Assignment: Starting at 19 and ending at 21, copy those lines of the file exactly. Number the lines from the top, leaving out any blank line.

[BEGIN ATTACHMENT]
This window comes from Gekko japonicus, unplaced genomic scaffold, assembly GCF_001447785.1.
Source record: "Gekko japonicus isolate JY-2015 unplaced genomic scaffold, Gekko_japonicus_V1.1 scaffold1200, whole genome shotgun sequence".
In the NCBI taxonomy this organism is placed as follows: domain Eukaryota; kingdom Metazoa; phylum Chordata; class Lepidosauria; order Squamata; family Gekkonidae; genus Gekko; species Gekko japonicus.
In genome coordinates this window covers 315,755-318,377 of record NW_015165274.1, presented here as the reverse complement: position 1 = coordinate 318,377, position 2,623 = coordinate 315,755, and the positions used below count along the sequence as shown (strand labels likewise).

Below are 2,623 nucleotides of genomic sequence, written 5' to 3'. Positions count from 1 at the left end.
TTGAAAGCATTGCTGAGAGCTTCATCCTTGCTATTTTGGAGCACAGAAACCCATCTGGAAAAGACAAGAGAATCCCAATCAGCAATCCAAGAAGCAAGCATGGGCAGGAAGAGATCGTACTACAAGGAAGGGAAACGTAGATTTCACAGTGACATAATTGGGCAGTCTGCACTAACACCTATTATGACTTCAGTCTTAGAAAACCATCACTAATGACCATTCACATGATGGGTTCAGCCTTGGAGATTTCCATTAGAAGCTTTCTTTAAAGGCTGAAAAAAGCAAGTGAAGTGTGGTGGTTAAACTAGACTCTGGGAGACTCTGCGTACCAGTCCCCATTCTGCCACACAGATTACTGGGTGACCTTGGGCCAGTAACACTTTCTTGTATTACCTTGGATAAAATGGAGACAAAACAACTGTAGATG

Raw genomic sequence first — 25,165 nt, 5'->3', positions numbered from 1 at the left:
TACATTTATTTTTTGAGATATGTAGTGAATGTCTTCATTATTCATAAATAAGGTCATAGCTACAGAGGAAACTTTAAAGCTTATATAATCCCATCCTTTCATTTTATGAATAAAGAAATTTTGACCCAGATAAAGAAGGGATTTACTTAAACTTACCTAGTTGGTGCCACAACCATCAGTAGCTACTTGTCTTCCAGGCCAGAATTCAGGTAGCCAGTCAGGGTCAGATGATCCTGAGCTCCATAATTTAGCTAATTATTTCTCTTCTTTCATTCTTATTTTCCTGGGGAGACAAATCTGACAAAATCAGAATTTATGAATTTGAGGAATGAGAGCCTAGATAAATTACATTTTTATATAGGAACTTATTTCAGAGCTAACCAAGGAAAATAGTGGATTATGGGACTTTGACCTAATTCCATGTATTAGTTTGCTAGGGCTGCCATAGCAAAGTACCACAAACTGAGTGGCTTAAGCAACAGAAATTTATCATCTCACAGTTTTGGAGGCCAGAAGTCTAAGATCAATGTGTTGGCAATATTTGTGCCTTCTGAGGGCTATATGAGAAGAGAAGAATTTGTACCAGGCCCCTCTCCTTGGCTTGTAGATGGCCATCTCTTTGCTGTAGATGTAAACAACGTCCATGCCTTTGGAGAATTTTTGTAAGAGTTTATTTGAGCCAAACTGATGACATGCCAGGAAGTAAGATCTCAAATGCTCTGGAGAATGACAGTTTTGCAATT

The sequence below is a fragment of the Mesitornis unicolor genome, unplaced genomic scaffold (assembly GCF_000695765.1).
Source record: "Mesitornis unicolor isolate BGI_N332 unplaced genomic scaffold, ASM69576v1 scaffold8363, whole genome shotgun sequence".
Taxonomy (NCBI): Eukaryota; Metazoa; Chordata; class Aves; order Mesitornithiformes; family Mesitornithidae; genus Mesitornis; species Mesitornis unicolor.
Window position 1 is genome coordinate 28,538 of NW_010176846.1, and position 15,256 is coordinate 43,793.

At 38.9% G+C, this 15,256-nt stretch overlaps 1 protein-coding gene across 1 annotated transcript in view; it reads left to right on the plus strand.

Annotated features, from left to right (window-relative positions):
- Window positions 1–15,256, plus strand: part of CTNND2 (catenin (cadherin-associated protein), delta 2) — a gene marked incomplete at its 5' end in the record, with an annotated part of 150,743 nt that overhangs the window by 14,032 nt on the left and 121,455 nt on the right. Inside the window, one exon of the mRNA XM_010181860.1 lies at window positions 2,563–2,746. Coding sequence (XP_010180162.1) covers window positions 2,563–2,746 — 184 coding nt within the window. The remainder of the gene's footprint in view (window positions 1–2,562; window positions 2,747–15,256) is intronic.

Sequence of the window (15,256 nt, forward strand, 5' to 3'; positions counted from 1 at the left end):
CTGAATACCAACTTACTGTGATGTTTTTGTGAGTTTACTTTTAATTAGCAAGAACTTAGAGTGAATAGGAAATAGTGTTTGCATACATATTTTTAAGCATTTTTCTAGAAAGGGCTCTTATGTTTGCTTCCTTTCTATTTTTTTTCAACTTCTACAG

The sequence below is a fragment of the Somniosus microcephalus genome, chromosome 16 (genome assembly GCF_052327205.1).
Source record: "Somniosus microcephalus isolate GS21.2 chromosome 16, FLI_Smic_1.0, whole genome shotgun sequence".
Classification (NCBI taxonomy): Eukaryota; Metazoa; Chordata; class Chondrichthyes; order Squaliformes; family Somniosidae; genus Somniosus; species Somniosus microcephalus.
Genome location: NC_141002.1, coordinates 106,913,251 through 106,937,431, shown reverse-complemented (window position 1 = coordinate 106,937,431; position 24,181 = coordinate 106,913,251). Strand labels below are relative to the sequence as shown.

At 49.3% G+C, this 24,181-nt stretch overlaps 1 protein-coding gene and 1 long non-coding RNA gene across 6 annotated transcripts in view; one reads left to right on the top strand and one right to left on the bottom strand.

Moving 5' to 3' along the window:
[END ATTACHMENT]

Source record: "Somniosus microcephalus isolate GS21.2 chromosome 16, FLI_Smic_1.0, whole genome shotgun sequence".
Classification (NCBI taxonomy): Eukaryota; Metazoa; Chordata; class Chondrichthyes; order Squaliformes; family Somniosidae; genus Somniosus; species Somniosus microcephalus.
Genome location: NC_141002.1, coordinates 106,913,251 through 106,937,431, shown reverse-complemented (window position 1 = coordinate 106,937,431; position 24,181 = coordinate 106,913,251). Strand labels below are relative to the sequence as shown.